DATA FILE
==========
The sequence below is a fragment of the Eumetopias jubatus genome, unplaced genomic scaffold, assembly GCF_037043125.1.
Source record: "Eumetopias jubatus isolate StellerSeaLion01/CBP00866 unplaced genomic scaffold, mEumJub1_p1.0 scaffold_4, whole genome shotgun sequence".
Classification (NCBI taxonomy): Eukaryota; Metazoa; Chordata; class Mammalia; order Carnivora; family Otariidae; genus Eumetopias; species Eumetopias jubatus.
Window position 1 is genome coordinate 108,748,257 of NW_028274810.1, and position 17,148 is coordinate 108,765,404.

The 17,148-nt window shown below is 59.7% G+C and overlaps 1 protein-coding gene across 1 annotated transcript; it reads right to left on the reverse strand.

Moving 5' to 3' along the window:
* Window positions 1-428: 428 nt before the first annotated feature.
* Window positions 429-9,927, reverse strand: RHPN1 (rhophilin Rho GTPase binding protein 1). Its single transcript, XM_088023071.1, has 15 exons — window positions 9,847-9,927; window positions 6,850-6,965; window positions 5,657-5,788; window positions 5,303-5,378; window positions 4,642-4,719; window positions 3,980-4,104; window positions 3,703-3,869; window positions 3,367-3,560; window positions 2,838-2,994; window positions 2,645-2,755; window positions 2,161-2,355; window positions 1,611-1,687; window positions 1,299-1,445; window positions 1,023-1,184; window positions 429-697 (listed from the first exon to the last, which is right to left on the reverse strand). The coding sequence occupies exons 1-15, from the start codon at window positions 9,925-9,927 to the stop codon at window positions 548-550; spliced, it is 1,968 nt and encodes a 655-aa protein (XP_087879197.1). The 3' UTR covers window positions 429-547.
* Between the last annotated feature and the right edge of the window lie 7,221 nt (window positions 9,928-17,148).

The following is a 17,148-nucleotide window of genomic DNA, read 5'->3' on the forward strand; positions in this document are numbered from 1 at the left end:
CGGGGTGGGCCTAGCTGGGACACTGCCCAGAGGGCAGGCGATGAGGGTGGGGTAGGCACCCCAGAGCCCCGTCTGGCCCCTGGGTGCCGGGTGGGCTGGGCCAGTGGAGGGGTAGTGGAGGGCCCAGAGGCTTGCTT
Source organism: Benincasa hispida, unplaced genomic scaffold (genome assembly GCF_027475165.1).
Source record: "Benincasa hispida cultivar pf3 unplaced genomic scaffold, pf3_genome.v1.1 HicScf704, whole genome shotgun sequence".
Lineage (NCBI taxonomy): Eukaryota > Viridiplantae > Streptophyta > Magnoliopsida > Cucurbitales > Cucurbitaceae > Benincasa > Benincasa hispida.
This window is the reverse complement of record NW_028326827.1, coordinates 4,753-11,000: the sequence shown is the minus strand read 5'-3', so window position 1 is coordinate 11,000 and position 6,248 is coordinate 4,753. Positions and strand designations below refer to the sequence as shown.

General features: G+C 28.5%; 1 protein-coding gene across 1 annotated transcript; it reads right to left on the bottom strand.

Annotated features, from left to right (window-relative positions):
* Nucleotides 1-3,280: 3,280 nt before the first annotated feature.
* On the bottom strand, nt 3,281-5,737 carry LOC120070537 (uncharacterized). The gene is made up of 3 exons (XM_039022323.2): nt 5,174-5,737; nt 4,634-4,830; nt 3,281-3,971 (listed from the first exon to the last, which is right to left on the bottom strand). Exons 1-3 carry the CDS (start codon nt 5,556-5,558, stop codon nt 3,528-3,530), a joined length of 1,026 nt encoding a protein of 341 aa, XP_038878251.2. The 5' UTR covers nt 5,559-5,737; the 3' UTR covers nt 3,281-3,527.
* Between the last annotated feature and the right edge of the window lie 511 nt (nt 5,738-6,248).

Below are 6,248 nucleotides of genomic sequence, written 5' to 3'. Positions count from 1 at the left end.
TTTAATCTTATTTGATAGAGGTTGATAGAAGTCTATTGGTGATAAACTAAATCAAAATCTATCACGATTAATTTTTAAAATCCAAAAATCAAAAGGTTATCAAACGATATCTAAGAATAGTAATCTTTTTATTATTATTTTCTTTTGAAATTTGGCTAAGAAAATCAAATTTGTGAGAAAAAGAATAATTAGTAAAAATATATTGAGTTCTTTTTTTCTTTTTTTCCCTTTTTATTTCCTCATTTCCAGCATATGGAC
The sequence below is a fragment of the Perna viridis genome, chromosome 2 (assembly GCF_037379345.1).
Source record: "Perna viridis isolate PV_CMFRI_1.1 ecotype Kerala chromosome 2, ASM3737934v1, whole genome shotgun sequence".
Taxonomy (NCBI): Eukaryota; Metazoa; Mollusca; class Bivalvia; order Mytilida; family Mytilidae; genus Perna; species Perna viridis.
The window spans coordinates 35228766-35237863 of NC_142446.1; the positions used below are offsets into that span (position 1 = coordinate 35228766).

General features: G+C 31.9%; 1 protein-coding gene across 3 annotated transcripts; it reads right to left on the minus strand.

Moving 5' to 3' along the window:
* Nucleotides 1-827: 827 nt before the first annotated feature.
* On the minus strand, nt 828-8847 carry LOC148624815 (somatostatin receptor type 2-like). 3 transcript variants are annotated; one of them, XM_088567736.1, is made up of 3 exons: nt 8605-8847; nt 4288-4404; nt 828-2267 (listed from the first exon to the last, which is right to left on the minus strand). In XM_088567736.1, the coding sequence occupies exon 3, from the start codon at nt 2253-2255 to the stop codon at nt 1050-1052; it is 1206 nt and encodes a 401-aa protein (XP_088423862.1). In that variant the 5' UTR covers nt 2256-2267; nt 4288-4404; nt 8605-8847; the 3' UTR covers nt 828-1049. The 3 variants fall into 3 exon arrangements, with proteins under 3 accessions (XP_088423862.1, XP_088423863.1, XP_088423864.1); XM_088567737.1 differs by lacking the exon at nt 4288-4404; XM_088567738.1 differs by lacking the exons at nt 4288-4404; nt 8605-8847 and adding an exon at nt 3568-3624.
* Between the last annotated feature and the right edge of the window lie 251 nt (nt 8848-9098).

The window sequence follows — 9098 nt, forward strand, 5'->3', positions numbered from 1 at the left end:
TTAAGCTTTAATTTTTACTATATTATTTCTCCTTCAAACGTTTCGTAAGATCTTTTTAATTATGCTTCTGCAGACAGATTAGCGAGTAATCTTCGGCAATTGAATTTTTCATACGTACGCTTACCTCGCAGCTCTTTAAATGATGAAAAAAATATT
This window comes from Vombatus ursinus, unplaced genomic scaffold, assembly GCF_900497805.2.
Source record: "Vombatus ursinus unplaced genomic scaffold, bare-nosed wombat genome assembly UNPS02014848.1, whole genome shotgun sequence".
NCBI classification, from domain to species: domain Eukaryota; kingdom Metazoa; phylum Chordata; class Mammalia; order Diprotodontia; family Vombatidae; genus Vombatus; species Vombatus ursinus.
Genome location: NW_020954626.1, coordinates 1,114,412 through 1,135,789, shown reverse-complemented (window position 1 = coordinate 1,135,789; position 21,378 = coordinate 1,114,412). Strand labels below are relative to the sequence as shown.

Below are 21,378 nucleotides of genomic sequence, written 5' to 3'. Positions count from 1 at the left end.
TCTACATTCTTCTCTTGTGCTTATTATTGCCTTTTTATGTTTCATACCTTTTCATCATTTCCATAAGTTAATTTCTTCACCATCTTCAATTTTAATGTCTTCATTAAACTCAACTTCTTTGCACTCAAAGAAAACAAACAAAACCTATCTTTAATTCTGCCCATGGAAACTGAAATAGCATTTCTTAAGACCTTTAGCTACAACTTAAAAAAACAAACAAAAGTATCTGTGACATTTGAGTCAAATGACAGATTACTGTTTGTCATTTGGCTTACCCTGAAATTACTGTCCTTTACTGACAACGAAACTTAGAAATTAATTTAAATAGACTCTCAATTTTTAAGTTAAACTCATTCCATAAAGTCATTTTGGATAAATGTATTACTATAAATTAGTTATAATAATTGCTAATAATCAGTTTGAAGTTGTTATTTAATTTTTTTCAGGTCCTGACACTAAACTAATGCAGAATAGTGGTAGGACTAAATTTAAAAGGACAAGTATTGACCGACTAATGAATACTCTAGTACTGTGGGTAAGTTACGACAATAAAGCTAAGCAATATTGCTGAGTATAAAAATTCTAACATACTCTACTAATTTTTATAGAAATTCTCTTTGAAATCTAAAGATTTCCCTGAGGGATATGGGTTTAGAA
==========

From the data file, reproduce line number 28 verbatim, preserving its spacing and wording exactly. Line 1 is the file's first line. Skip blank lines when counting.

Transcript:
Moving 5' to 3' along the window: